I don't feel we need to accept that the Egyptian astrologers possessed clairvoyance. I say this based on both Maimonides' and Rabbi Bachya's teachings. They both teach that man is to accept as truth only three matters: 1) what he experiences in reality through his senses; 2) what his mind sees as truth; 3) and what intelligent persons transmit. Astrology does not fall under any of these classes, and Maimonides actually rejects astrology in his Letter to Marseilles. Abiding by Rabbi Elazar, I offer this following possibility...

Pharaoh is clearly concerned of the Jews' numbers. The verses openly say this, and the astrologers see this. They wish to remain in their posts, since they originally obtained their posts through their own ego desires. They cannot risk predictions that can clearly be refuted, exposing them as liars. This is why they formerly told Pharaoh that his dream of seven fat and emaciated cows represented Pharaoh's eventual seven daughters, whom he will bury. This can happen at any time in the future. Even fifty years later, without having yet had these predicted daughters, Pharaoh cannot condemn the astrologers on this prediction, for they can respond, "You will 'yet' have these daughters."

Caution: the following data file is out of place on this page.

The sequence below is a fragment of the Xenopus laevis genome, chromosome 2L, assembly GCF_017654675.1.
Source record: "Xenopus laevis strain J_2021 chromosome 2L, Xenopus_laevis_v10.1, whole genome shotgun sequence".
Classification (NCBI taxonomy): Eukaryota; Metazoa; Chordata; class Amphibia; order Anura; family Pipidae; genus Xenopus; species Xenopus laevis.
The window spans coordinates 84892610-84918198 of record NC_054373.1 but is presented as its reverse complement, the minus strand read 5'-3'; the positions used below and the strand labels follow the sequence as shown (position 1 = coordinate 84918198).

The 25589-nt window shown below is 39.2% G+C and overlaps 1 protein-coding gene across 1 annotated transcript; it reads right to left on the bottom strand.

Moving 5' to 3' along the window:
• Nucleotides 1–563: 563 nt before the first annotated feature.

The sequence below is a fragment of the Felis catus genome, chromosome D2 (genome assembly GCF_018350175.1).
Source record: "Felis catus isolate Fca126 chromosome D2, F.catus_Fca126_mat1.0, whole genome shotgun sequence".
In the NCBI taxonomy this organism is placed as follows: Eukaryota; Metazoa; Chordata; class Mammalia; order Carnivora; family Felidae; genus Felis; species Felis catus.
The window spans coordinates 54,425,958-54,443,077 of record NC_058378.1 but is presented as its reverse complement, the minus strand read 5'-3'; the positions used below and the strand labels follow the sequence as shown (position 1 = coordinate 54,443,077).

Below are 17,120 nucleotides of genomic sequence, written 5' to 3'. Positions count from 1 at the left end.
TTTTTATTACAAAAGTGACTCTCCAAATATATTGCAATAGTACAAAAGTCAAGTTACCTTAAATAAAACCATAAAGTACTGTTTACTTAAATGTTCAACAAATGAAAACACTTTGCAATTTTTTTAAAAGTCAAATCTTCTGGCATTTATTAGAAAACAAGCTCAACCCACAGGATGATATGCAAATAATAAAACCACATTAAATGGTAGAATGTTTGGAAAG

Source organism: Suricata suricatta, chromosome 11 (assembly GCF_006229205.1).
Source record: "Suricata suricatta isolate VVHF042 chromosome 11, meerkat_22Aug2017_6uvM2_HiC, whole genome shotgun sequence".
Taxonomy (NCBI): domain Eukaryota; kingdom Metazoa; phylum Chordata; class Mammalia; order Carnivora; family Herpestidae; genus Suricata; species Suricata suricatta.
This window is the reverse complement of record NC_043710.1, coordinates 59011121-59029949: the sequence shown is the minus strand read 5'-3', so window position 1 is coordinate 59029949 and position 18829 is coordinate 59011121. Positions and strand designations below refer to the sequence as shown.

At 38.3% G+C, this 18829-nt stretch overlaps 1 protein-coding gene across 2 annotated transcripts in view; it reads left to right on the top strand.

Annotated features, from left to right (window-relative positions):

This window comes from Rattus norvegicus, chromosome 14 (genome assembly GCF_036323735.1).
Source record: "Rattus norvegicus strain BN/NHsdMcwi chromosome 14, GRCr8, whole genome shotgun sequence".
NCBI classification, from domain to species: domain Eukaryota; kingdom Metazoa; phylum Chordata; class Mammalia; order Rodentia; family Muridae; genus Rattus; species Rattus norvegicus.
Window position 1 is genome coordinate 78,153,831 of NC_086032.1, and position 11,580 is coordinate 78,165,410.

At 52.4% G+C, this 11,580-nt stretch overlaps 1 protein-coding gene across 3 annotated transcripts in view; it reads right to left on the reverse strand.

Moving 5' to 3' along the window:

I believe the astrologers heard Pharaoh's concern about the Jews' numbers. They fed on his concern fabricating the false prediction "a savior will be born." Pharaoh naturally gravitated to this view, as it substantiated his fears. So the astrologers' position was quite safe, and cunning, on their behalf. They solidified their standing with Pharaoh. But as time passed, the astrologers could not remain silent, lest they lose any purpose for Pharaoh. This is why they spoke up again, but changed their prediction to, "the savior is born today". Again, they play on Pharaoh's fears, solidifying their posts once again by duping Pharaoh into feeling they have seen "new" information. This is why the astrologers changed their position.